So, with that in mind, let’s really explore a little about the possibilities of actually cracking that apparent speed limit…
For purposes of our thought experiments, let’s define S as the “stationary” reference frame in which we are making measurements and R as the reference frame of the object undergoing relativistic motion with respect to S. If a mass m is traveling at c with respect to S, then measuring that mass in S (via whatever methods could be employed to measure it; energy, momentum, etc.) will give an infinite result. However, in R, the mass doesn’t change.
What if m went faster than c, such as might be possible with a sci-fi concept like a “tachyonic afterburner”? What would an observer at S see?
Going by our relativistic equations, m now becomes imaginary when measured from S because the argument in the square root of the mass correction factor is now negative. But what if this asymptotic property really represents more of an event horizon than an impenetrable barrier? A commonly used model for the event horizon is the point on a black hole at which gravity prevents light from escaping. Anything falling past that point can no longer be observed from the outside. Instead it would look as if that object froze on the horizon, because time stands still there. Or so some cosmologists say. This is an interesting model to apply to the idea of superluminality as mass m continues to accelerate past c.
From the standpoint of S, the apparent mass is now infinite, but that is ultimately based on the fact that we can’t perceive speeds past c. Once something goes past c, one of two things might happen. The object might disappear from view due to the fact that the light that it generated that would allow us to observe it can’t keep up with its speed. Alternatively, invoking the postulate that light speed is the same in all reference frames, the object might behave like it does on the event horizon of the black hole – forever frozen, from the standpoint of S, with the properties that it had when it hit light speed. From R, everything could be hunky dory. Just cruising along at warp speed. No need to say that it is impossible because mass can’t exceed infinity, because from S, the object froze at the event horizon. Relativity made all of the correct predictions of properties, behavior, energy, and mass prior to light speed. Yet, with this model, it doesn’t preclude superluminality. It only precludes the ability to make measurements beyond the speed of light.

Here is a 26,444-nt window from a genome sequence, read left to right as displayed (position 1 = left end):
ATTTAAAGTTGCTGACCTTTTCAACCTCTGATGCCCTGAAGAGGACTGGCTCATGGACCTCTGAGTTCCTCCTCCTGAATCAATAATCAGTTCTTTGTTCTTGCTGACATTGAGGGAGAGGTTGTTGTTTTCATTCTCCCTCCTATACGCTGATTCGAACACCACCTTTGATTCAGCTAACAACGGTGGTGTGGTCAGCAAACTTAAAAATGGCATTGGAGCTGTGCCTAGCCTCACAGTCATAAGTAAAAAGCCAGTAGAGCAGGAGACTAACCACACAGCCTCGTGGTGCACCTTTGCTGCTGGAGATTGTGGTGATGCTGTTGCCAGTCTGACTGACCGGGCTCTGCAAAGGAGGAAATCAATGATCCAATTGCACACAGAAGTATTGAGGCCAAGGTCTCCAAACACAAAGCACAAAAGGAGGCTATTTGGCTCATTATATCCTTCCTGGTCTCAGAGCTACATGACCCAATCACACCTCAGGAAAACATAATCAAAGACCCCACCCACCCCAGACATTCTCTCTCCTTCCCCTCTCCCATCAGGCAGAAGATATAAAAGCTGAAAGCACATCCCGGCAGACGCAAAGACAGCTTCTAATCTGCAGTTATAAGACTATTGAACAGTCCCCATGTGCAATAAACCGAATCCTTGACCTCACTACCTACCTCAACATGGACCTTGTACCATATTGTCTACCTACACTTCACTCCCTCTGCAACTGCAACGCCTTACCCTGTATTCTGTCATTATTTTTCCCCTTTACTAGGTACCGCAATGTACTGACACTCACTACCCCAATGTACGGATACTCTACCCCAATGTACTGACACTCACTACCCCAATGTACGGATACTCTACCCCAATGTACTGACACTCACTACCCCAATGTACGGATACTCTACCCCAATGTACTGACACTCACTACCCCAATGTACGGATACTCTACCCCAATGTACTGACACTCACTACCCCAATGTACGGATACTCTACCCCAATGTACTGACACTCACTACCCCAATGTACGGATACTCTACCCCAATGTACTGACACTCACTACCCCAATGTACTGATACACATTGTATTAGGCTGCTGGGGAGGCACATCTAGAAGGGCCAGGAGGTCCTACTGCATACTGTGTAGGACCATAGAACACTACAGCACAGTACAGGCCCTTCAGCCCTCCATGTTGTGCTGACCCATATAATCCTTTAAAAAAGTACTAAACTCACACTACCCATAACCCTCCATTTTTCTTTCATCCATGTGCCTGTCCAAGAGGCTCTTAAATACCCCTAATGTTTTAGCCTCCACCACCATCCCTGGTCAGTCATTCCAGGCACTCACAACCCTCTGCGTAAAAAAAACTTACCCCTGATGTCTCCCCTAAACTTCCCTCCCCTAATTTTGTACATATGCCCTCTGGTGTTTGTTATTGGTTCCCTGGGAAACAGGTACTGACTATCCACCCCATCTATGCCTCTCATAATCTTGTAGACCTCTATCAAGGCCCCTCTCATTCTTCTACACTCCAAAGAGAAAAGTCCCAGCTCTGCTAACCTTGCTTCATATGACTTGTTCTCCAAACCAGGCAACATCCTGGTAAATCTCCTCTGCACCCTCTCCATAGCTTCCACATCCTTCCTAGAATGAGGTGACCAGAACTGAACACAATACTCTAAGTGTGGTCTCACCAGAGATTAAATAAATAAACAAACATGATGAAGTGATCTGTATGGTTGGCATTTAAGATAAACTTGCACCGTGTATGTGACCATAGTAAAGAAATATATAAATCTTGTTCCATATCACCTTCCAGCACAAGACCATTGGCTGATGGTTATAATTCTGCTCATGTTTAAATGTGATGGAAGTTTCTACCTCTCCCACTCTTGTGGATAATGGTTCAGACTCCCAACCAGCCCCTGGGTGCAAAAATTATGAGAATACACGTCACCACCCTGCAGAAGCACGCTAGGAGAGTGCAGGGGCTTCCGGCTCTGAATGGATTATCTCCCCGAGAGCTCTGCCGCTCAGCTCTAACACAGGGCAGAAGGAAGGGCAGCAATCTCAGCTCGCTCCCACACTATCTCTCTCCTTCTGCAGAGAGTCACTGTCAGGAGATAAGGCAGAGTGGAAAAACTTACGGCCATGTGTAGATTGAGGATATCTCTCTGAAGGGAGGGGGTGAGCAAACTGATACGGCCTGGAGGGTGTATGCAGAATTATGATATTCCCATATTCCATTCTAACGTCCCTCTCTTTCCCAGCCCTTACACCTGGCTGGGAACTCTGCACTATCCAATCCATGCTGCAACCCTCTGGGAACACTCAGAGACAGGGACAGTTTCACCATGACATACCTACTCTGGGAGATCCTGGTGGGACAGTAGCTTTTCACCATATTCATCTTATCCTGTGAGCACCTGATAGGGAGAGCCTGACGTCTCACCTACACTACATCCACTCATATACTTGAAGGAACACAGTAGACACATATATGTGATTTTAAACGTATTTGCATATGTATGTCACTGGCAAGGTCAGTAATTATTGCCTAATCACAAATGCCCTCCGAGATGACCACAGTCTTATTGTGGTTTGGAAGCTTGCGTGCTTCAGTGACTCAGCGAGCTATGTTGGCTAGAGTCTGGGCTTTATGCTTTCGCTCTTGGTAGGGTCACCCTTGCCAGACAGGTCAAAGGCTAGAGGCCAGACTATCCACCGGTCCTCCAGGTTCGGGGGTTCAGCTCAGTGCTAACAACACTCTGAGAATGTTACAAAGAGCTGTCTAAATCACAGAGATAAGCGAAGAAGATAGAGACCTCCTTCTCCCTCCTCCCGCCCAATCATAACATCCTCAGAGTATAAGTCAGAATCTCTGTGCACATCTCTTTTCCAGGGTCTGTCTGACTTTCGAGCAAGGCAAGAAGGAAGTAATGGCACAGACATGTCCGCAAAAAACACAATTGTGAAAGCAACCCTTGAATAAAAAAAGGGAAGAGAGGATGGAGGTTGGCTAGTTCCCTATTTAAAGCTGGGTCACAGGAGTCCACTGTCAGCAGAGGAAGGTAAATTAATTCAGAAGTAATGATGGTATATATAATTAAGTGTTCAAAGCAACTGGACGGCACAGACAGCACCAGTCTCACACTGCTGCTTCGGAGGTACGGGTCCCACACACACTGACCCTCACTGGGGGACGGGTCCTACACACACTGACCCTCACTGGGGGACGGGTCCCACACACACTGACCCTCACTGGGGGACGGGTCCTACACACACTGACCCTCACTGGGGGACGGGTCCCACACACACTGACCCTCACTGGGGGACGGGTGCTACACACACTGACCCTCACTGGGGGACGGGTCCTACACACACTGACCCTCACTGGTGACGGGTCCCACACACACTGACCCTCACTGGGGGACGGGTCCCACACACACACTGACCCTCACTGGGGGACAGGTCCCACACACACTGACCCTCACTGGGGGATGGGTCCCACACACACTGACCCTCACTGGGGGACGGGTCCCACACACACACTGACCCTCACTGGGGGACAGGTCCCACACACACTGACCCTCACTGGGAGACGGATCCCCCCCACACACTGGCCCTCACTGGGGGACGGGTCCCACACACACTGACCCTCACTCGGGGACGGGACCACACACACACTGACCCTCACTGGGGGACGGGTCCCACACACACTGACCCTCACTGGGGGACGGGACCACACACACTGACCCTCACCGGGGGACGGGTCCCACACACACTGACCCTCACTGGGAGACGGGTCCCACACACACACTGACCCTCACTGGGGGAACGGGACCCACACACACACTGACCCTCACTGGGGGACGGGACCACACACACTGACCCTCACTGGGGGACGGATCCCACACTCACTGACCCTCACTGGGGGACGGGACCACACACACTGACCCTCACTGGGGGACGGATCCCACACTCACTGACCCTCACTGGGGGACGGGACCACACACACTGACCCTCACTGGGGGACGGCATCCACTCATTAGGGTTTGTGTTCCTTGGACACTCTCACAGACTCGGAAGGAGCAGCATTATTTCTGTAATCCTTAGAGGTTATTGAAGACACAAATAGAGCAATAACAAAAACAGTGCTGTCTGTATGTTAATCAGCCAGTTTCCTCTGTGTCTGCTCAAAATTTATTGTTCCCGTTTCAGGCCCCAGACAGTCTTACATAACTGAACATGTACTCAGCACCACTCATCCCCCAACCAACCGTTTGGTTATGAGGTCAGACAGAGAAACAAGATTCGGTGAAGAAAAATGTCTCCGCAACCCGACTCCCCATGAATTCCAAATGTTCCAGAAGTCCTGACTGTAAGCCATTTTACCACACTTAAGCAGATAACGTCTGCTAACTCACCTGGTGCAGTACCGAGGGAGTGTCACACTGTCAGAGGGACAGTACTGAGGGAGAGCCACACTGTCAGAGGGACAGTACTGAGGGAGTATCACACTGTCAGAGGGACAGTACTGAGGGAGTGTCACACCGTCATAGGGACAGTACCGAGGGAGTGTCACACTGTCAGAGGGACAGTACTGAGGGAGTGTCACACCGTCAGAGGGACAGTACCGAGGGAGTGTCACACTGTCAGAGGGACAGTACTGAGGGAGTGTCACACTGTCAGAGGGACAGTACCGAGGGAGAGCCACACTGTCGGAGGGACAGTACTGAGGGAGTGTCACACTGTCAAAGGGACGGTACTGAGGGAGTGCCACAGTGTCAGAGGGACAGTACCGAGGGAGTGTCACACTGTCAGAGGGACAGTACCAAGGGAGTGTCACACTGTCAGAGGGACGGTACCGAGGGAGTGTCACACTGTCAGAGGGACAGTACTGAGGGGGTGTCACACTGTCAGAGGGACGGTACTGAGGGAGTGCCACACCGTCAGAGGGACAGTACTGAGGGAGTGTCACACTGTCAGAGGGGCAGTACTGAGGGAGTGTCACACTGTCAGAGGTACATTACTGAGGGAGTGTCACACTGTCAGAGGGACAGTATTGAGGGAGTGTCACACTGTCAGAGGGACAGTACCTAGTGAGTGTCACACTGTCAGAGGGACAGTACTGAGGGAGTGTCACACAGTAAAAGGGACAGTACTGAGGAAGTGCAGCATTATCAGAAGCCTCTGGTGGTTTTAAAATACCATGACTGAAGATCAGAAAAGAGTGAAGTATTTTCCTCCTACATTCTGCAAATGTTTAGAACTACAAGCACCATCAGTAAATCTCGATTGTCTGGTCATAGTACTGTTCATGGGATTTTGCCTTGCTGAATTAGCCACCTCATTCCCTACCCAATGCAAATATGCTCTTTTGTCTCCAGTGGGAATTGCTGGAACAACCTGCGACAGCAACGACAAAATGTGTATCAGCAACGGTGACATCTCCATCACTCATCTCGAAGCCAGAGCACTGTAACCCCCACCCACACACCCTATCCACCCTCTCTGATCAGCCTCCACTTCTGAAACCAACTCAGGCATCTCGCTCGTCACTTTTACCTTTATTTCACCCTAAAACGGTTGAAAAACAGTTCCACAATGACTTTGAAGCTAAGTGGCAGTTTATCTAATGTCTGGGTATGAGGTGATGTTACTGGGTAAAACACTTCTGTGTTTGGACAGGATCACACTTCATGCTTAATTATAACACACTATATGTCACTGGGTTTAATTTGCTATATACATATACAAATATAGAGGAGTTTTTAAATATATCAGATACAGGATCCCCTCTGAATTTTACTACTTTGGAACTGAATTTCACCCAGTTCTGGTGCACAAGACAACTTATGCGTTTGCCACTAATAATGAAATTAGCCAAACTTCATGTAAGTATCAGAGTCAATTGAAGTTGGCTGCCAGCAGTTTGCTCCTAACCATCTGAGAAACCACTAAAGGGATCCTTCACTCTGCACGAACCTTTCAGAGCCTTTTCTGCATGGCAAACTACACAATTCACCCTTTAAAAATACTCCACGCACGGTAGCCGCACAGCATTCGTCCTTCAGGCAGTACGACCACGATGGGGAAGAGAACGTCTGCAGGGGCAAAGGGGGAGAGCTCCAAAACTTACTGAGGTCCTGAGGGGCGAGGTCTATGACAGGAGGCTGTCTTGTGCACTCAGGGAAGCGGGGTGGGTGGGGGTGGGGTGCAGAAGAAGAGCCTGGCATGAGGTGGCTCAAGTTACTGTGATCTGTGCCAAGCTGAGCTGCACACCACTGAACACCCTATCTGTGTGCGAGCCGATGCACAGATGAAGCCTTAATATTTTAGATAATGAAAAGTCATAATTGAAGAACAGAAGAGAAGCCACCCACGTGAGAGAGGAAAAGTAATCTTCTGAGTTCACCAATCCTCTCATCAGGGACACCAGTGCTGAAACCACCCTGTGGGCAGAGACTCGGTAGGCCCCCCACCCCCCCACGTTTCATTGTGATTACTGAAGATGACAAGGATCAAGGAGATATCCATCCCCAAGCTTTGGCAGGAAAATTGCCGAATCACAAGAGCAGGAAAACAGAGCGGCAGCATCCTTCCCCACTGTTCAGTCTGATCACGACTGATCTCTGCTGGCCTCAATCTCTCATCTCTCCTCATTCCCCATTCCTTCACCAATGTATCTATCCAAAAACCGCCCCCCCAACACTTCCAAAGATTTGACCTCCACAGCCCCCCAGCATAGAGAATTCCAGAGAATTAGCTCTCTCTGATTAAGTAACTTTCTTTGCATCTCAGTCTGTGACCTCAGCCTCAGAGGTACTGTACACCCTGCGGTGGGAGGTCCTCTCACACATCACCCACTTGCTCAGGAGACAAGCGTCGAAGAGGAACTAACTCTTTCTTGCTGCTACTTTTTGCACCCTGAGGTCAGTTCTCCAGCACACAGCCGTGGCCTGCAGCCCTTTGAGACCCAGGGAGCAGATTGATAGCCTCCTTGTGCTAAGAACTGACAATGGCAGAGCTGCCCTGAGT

That is, of course, unless we can figure out how to make measurements utilizing a force or energy that travels at speeds greater than c. If we could, those measurements would yield results with correction factors only at speeds relatively near THAT speed limit.
Let’s imagine an instantaneous communication method. Could there be such a thing?